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Choose the Right Binding for Your Scenario

- J.D. Meier, Carlos Farre, Jason Taylor, Prashant Bansode, Steve Gregersen, Madhu Sundararajan, Rob Boucher

Use the following recommendations as a rule of thumb when choosing a binding option. You can fine tune your selection based on your unique needs and your infrastructure limitations.
  • If your service needs to support legacy clients that expect an ASMX web service, consider using the basicHttpBinding. basicHttpBinding does not implement any security by default, if you require message or transport security you should configure it explicitly on this binding. Use basicHttpBinding to expose endpoints that are able to communicate with ASMX-based Web services and clients and other services that conform to the WS-I Basic Profile 1.1. When configuring transport security, basicHttpBinding defaults to no credentials just like a classic ASMX web service. basicHttpBinding allows you to host your service in II5 or IIS6.
  • If your service will be called by clients over the Internet, consider using the wsHttpBinding. wsHttpBinding is a good choice for Internet scenarios in which you do not have to support legacy clients which expect an ASMX web service. If you do need to support legacy clients, consider using basicHttpBinding instead. WsHttpBinding allows you to host your service in II5 or IIS6.
  • If you need to support clients within your intranet, consider using netTcpBinding. netTcpBinding is a good choice for the intranet scenario if transport performance is important to you and it is ok to host the service in a Windows service instead of in IIS. The netTcpBinding uses the TCP protocol and provides full support for message security, transactions, and reliability. Use this binding when you want to provide a secure and reliable binding environment for .NET-to-.NET cross-machine communication. netTcpBinding, you can host in IIS 7.0 or a Windows Service. You can also host in IIS 6.0, but you must first have to activate the host W3wp process, before using the service.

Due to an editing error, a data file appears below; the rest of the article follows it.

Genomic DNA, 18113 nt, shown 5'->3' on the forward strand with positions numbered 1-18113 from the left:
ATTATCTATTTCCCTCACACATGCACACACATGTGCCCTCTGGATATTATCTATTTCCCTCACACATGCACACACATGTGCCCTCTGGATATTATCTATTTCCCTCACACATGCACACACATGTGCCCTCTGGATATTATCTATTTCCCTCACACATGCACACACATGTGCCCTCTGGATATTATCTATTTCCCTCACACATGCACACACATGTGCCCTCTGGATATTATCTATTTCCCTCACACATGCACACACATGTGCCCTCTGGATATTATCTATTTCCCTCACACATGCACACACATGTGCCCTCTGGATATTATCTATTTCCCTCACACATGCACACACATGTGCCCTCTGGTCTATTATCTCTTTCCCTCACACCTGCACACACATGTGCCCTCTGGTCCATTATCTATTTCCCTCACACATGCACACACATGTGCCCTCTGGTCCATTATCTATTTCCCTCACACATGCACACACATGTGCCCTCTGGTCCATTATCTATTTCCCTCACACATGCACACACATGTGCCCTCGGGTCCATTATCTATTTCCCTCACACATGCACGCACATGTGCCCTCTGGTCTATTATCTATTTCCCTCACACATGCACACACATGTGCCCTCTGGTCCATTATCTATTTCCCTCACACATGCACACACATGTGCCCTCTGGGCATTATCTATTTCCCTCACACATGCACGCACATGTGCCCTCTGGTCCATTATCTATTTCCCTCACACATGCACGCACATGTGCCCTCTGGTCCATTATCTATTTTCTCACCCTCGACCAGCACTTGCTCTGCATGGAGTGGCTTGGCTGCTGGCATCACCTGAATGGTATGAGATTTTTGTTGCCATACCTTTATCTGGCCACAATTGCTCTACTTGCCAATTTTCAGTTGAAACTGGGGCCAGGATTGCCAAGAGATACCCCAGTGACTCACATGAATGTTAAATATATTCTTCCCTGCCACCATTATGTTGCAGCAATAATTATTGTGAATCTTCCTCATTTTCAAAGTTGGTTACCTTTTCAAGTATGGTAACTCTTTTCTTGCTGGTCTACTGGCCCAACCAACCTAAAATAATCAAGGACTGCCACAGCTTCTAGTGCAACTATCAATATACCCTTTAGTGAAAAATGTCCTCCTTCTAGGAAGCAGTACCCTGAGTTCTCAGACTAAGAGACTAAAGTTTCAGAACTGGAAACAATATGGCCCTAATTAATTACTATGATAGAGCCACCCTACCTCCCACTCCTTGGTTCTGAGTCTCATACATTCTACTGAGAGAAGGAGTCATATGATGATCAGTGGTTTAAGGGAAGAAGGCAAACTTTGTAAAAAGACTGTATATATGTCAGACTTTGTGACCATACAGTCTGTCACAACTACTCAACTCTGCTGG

• If you need to support WCF clients on the same machine as your service, consider using the netNamedPipeBinding. The netNamedPipeBinding provides a secure and reliable binding environment for cross-process, same machine communication. Use this binding when you want to make use of the NamedPipe protocol and provide full support for SOAP security, transactions, and reliability. netNamedPipeBinding, you can host in IIS 7.0 or a Windows Service. You can also host in IIS 6.0, but you must first have to activate the host W3wp process, before using the service.
  • If you need to support disconnected queuing, use the netMsmqBinding. Queuing is provided by using the MSMQ (Microsoft Message Queuing) as a transport, which enables support for disconnected operations, failure isolation, and load leveling. You can use netMsmqBinding when the client and the service do not have to be online at the same time. You can also manage any number of incoming messages by using Load leveling. MSMQ supports Failure isolation where messages can fail without affecting the processing of other messages. netMsmqBinding, you can host in IIS 7.0 or a Windows Service. You can also host in IIS 6.0, but you must first have to activate the host W3wp process, before using the service.
  • If you need to support a duplex service, use wsDualHttpBinding. A duplex service is a service that uses duplex message patterns which provides the ability for a service to communicate back to the client via a callback. You can also use this binding to support communication via SOAP intermediaries.

Last edited Jun 12, 2008 at 8:38 PM by prashantbansode, version 1

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